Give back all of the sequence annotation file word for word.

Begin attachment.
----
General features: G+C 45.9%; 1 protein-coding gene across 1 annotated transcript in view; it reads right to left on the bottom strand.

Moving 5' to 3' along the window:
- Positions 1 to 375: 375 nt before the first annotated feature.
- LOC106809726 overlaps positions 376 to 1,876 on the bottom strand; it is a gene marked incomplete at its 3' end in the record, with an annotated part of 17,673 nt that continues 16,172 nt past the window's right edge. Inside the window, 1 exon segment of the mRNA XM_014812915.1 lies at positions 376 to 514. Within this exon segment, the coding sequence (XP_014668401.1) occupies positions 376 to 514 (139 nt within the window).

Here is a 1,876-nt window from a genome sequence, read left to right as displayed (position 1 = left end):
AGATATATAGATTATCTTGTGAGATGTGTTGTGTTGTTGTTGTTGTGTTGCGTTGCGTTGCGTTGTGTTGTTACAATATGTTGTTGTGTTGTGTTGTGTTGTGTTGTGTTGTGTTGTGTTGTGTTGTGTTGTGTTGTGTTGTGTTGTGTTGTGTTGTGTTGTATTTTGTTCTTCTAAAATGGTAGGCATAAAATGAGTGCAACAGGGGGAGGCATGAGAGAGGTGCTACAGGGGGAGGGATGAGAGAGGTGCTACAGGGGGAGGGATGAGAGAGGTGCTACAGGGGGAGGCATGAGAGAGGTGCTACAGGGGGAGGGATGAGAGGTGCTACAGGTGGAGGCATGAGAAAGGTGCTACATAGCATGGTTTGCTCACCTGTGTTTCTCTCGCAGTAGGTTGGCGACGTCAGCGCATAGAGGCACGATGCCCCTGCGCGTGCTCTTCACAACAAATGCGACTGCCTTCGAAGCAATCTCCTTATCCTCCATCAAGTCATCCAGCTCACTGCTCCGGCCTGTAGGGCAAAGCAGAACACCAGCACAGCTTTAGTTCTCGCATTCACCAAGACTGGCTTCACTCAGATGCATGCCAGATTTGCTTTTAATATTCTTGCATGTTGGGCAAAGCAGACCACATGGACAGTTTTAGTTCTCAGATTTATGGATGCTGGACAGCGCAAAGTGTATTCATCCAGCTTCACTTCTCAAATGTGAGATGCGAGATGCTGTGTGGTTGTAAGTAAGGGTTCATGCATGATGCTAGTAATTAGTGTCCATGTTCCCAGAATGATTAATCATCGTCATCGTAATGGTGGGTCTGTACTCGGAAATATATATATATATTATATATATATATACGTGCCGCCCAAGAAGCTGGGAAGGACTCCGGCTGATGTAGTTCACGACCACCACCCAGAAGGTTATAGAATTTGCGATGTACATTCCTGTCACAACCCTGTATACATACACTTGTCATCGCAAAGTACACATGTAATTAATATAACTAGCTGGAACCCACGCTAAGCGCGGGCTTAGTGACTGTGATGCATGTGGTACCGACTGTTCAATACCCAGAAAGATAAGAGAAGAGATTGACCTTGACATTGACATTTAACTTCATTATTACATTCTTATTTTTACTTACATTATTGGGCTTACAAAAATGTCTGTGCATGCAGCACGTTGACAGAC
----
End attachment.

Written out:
General features: G+C 45.9%; 1 protein-coding gene across 1 annotated transcript in view; it reads right to left on the bottom strand.

Moving 5' to 3' along the window:
- Positions 1 to 375: 375 nt before the first annotated feature.
- LOC106809726 overlaps positions 376 to 1,876 on the bottom strand; it is a gene marked incomplete at its 3' end in the record, with an annotated part of 17,673 nt that continues 16,172 nt past the window's right edge. Inside the window, 1 exon segment of the mRNA XM_014812915.1 lies at positions 376 to 514. Within this exon segment, the coding sequence (XP_014668401.1) occupies positions 376 to 514 (139 nt within the window).

Here is a 1,876-nt window from a genome sequence, read left to right as displayed (position 1 = left end):
AGATATATAGATTATCTTGTGAGATGTGTTGTGTTGTTGTTGTTGTGTTGCGTTGCGTTGCGTTGTGTTGTTACAATATGTTGTTGTGTTGTGTTGTGTTGTGTTGTGTTGTGTTGTGTTGTGTTGTGTTGTGTTGTGTTGTGTTGTGTTGTGTTGTGTTGTATTTTGTTCTTCTAAAATGGTAGGCATAAAATGAGTGCAACAGGGGGAGGCATGAGAGAGGTGCTACAGGGGGAGGGATGAGAGAGGTGCTACAGGGGGAGGGATGAGAGAGGTGCTACAGGGGGAGGCATGAGAGAGGTGCTACAGGGGGAGGGATGAGAGGTGCTACAGGTGGAGGCATGAGAAAGGTGCTACATAGCATGGTTTGCTCACCTGTGTTTCTCTCGCAGTAGGTTGGCGACGTCAGCGCATAGAGGCACGATGCCCCTGCGCGTGCTCTTCACAACAAATGCGACTGCCTTCGAAGCAATCTCCTTATCCTCCATCAAGTCATCCAGCTCACTGCTCCGGCCTGTAGGGCAAAGCAGAACACCAGCACAGCTTTAGTTCTCGCATTCACCAAGACTGGCTTCACTCAGATGCATGCCAGATTTGCTTTTAATATTCTTGCATGTTGGGCAAAGCAGACCACATGGACAGTTTTAGTTCTCAGATTTATGGATGCTGGACAGCGCAAAGTGTATTCATCCAGCTTCACTTCTCAAATGTGAGATGCGAGATGCTGTGTGGTTGTAAGTAAGGGTTCATGCATGATGCTAGTAATTAGTGTCCATGTTCCCAGAATGATTAATCATCGTCATCGTAATGGTGGGTCTGTACTCGGAAATATATATATATATTATATATATATATACGTGCCGCCCAAGAAGCTGGGAAGGACTCCGGCTGATGTAGTTCACGACCACCACCCAGAAGGTTATAGAATTTGCGATGTACATTCCTGTCACAACCCTGTATACATACACTTGTCATCGCAAAGTACACATGTAATTAATATAACTAGCTGGAACCCACGCTAAGCGCGGGCTTAGTGACTGTGATGCATGTGGTACCGACTGTTCAATACCCAGAAAGATAAGAGAAGAGATTGACCTTGACATTGACATTTAACTTCATTATTACATTCTTATTTTTACTTACATTATTGGGCTTACAAAAATGTCTGTGCATGCAGCACGTTGACAGAC